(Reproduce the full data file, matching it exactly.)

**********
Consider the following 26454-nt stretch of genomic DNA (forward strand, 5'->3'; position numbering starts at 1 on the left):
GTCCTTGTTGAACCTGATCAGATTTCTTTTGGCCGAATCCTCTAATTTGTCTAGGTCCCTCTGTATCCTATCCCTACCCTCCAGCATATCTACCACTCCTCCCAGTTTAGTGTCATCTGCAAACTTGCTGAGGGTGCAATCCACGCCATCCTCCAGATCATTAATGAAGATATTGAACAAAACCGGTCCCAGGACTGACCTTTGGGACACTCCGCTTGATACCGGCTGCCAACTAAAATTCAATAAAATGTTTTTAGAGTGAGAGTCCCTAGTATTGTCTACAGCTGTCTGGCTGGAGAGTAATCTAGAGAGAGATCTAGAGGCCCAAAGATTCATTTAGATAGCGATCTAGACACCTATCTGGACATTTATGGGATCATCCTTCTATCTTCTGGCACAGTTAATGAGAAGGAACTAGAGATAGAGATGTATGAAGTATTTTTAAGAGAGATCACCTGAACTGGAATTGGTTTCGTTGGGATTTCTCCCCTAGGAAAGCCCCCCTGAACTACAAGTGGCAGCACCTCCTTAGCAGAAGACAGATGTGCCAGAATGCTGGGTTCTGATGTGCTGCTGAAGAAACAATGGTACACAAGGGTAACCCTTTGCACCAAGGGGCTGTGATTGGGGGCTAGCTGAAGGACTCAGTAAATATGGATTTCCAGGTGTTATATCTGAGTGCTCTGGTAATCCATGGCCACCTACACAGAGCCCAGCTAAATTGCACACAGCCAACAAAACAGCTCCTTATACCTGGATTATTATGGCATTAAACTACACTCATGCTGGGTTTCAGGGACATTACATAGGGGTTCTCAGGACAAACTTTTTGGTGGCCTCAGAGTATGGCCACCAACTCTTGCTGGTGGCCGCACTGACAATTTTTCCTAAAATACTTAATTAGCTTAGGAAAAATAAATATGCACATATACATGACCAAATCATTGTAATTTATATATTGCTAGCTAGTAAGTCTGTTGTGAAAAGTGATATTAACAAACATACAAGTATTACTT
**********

Consider the following 26454-nt stretch of genomic DNA (forward strand, 5'->3'; position numbering starts at 1 on the left):
GTCCTTGTTGAACCTGATCAGATTTCTTTTGGCCGAATCCTCTAATTTGTCTAGGTCCCTCTGTATCCTATCCCTACCCTCCAGCATATCTACCACTCCTCCCAGTTTAGTGTCATCTGCAAACTTGCTGAGGGTGCAATCCACGCCATCCTCCAGATCATTAATGAAGATATTGAACAAAACCGGTCCCAGGACTGACCTTTGGGACACTCCGCTTGATACCGGCTGCCAACTAAAATTCAATAAAATGTTTTTAGAGTGAGAGTCCCTAGTATTGTCTACAGCTGTCTGGCTGGAGAGTAATCTAGAGAGAGATCTAGAGGCCCAAAGATTCATTTAGATAGCGATCTAGACACCTATCTGGACATTTATGGGATCATCCTTCTATCTTCTGGCACAGTTAATGAGAAGGAACTAGAGATAGAGATGTATGAAGTATTTTTAAGAGAGATCACCTGAACTGGAATTGGTTTCGTTGGGATTTCTCCCCTAGGAAAGCCCCCCTGAACTACAAGTGGCAGCACCTCCTTAGCAGAAGACAGATGTGCCAGAATGCTGGGTTCTGATGTGCTGCTGAAGAAACAATGGTACACAAGGGTAACCCTTTGCACCAAGGGGCTGTGATTGGGGGCTAGCTGAAGGACTCAGTAAATATGGATTTCCAGGTGTTATATCTGAGTGCTCTGGTAATCCATGGCCACCTACACAGAGCCCAGCTAAATTGCACACAGCCAACAAAACAGCTCCTTATACCTGGATTATTATGGCATTAAACTACACTCATGCTGGGTTTCAGGGACATTACATAGGGGTTCTCAGGACAAACTTTTTGGTGGCCTCAGAGTATGGCCACCAACTCTTGCTGGTGGCCGCACTGACAATTTTTCCTAAAATACTTAATTAGCTTAGGAAAAATAAATATGCACATATACATGACCAAATCATTGTAATTTATATATTGCTAGCTAGTAAGTCTGTTGTGAAAAGTGATATTAACAAACATACAAGTATTACTT